U.S. officials have reportedly said recently that they have no intention of pulling out of Manbij. Kurdish officials say they don’t expect the Americans to go to war with Turkey or send troops to fight with them in Afrin.

But “this doesn’t mean the U.S. doesn’t have a role in stopping the war on Afrin,” said Mustafa, the Kurdish envoy to Washington. She said Kurdish officials weren’t surprised the Americans have distanced themselves from the Afrin dispute “but we didn’t expect their stance to be that low.”

She and Khalil have lobbied Washington and Europe for a more aggressive stance against Turkey’s advances. Other than the proposal to allow Syrian border guards to deploy, they have suggested international observers along a narrow buffer zone. Mustafa said the U.S. could argue that the YPG presence in northwestern Syria, where al-Qaida-linked militants have their stronghold, is necessary to fight terrorism. Khalil said he has pressed other NATO members to urge Turkey to stop airstrikes.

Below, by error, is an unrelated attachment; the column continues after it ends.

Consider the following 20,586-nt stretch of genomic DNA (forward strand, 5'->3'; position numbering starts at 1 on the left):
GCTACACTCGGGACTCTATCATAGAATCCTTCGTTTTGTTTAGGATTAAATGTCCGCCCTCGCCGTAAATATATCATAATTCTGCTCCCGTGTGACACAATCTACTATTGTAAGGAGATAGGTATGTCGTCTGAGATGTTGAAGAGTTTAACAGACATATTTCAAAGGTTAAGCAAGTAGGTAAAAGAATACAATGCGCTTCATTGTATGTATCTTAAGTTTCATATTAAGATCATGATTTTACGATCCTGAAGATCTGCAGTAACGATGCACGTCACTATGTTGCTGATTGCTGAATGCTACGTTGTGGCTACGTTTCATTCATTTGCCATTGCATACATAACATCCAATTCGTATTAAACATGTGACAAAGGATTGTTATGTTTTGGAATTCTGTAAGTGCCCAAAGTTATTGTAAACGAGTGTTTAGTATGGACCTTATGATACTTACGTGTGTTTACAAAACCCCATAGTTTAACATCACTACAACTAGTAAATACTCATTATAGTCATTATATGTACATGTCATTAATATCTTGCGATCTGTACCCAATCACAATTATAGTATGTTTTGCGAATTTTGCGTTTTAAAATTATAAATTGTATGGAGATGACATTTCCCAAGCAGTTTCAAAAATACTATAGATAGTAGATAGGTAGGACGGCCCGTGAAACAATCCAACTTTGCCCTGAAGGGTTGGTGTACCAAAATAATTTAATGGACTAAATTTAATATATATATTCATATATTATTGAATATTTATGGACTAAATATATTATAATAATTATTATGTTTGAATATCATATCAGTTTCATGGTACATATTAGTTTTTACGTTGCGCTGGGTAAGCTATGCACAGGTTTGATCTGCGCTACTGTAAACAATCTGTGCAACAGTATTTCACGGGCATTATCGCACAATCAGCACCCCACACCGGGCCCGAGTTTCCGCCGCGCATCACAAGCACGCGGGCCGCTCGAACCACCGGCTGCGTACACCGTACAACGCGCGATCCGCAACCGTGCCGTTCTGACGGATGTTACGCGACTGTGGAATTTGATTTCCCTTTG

Meanwhile, a heated media campaign has been launched to “Save Afrin,” while Kurdish supporters in Europe have staged regular protests and a senior YPG official wrote an op-ed for the New York Times. In Washington, U.S. officials rejected the notion that the United States hasn’t tried hard enough to rein in Turkey. In addition to publicly urging Turkey to limit its operation and avoid expanding further east, they noted that President Donald Trump spoke about it directly with Turkish President Recep Tayyip Erdogan. The White House said that Trump used that call to urge Turkey to “deescalate, limit its military actions, and avoid civilian casualties and increases to displaced persons and refugees.”

They say that since Turkey has proceeded, the U.S. has been left with only bad options. Although the U.S. doesn’t want to see Assad’s government return to the area between Afrin and Turkey, it may be the “least worst situation,” said a U.S. official involved in Syria policy.